Open Access Thesis
Master of Science in Mechanical Engineering (M.S.M.E.)
Year Degree Awarded
Month Degree Awarded
This thesis presents the design for a novel haptic interface for large-format touchscreens. Techniques such as electrovibration, ultrasonic vibration, and external braked devices have been developed by other researchers to deliver haptic feedback to touchscreen users. However, these methods do not address the need for spatial constraints that only restrict user motion in the direction of the constraint. This technology gap contributes to the lack of haptic technology available for touchscreen-based upper-limb rehabilitation, despite the prevalent use of haptics in other forms of robotic rehabilitation. The goal of this thesis is to display kinesthetic haptic constraints to the touchscreen user in the form of boundaries and paths, which assist or challenge the user in interacting with the touchscreen. The presented prototype accomplishes this by steering a single wheel in contact with the display while remaining driven by the user. It employs a novel embedded force sensor, which it uses to measure the interaction force between the user and the touchscreen. The haptic response of the device is controlled using this force data to characterize user intent. The prototype can operate in a simulated free mode as well as simulate rigid and compliant obstacles and path constraints. A data architecture has been created to allow the prototype to be used as a peripheral add-on device which reacts to haptic environments created and modified on the touchscreen. The long-term goal of this work is to create a haptic system that enables a touchscreen-based rehabilitation platform for people with upper limb impairments.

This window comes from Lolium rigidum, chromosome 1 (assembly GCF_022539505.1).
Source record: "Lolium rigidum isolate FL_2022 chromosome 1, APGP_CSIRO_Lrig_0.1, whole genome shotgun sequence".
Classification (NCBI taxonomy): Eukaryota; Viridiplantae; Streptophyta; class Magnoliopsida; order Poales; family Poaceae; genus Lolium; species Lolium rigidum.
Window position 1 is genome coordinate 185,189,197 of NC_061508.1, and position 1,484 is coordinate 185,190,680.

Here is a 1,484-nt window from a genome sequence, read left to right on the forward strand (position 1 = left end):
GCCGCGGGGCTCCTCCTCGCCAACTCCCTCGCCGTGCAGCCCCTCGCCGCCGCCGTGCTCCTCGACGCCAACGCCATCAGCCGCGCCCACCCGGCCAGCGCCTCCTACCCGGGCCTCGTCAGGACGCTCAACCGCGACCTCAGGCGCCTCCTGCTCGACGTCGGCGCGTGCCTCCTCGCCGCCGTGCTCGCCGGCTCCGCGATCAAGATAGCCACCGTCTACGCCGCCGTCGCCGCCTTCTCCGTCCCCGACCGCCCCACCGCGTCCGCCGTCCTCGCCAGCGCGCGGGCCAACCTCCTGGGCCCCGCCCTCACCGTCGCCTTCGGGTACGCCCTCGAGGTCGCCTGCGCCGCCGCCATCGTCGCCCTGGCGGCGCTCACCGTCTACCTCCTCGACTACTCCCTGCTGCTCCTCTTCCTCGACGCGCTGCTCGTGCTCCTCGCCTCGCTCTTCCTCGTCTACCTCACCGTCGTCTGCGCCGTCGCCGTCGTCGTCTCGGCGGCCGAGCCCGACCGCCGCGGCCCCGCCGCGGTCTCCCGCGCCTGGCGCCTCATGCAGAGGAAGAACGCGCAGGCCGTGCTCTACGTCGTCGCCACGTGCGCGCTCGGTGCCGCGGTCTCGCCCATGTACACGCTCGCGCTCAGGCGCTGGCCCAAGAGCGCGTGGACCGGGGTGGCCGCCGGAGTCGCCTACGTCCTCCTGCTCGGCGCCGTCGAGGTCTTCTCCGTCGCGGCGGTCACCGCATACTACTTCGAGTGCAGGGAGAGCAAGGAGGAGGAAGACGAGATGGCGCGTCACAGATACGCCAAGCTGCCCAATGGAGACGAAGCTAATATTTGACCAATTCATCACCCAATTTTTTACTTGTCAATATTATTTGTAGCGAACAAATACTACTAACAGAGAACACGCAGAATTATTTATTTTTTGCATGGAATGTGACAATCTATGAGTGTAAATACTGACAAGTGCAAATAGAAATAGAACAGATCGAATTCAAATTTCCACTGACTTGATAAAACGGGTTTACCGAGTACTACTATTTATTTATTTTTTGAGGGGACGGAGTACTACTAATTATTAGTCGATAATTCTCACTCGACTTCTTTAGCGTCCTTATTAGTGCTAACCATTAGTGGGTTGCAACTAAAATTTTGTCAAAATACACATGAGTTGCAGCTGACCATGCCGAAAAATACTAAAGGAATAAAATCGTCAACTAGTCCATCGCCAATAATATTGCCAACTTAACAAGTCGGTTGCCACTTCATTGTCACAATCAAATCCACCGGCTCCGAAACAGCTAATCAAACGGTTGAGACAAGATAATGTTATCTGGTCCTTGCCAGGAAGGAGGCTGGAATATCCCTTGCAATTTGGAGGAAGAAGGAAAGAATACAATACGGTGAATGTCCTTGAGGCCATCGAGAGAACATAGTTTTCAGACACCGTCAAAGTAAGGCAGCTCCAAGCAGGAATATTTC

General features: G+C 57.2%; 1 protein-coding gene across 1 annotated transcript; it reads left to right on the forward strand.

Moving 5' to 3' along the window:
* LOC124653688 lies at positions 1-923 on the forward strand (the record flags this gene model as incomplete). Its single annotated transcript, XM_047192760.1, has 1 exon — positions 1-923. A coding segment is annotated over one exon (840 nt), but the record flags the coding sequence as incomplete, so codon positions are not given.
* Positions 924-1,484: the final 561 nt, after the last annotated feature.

Frank C Sup IV
Price, Mark, "A Haptic Surface Robot Interface for Large-Format Touchscreen Displays" (2016). Masters Theses. 371.